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Posted: February 2, 2007

Nanotechnology patent lawsuit ruling

(Nanowerk News) Hard on the heels of our Wednesday Nanowerk Spotlight on the growing problem of patent issues in nanotechnology ("Growing nanotechnology problems: navigating the patent labyrinth ") a U.S. company appears to have gained a significant legal victory in a dispute over a carbon nanotube patent.
A federal judge in Illinois has ruled that a company partner cannot gain control of a patent covering electron emissions from carbon nanotubes. U.S. District Court Judge Wayne Anderson granted Nano-Proprietary (Austin, Texas) injunctive relief that prevents partner Till Keesmann from gaining control over the patented technology.
Nano-Proprietary and Keesmann, a German citizen, concluded a patent licensing agreement in 2000. According to court documents, the deal gave Nano-Proprietary exclusive rights and a license covering Keesmann's carbon nanotube patent.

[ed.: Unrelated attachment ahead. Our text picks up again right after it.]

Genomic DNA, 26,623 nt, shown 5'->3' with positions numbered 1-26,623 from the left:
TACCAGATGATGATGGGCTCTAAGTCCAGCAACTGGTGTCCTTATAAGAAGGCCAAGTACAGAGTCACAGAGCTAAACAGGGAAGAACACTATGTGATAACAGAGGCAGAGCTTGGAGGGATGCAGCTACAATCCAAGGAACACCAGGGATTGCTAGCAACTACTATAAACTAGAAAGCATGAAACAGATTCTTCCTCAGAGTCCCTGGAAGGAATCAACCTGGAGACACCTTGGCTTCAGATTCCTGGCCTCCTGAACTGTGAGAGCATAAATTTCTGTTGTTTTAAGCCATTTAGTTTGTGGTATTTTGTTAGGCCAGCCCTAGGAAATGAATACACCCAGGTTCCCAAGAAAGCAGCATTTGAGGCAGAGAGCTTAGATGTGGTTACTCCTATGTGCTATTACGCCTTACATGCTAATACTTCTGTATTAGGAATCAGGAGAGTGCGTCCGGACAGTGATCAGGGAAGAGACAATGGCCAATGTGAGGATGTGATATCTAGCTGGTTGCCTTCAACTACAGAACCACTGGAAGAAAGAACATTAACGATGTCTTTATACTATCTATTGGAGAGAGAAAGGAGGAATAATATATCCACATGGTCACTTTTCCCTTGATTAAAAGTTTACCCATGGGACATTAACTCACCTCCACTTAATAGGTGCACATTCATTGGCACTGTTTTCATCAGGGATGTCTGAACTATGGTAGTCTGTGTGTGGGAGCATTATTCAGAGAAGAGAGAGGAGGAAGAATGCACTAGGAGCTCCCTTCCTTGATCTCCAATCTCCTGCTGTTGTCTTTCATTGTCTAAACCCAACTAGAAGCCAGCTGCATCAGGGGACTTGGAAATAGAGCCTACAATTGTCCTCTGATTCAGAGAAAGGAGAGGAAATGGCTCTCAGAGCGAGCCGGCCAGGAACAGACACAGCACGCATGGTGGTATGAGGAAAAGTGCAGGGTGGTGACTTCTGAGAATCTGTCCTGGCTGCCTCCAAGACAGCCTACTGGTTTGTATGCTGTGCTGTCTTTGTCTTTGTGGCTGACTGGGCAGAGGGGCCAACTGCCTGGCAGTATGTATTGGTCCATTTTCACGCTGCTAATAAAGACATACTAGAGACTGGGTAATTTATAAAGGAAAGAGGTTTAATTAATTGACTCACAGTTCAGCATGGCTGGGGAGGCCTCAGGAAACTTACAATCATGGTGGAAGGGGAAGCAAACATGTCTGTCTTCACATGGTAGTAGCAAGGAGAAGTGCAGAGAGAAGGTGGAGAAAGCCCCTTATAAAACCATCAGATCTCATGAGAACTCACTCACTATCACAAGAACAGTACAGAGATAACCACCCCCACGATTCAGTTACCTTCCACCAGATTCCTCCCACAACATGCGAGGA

The company subsequently filed suit against Keesmann alleging that his attempts to terminate the licensing deal were invalid.
Keesmann is the owner of a fundamental patent (pdf download 104 KB) on electron emitting nanotubes that goes back to 1995.
"Keesmann, his agents, employees and all those acting in concert with him will be enjoined from terminating the license agreement or otherwise acting in violation of the license agreement," Judge Anderson ruled in granting Nano-Proprietary an injunction to stop Keesmann.
Other than posting the ruling on its Web site, Nano-Proprietary had no immediate comment on the case. The company keeps all the relevant legal filings and documents on its website.
Sources: eetimes; Nano-Proprietary Inc.
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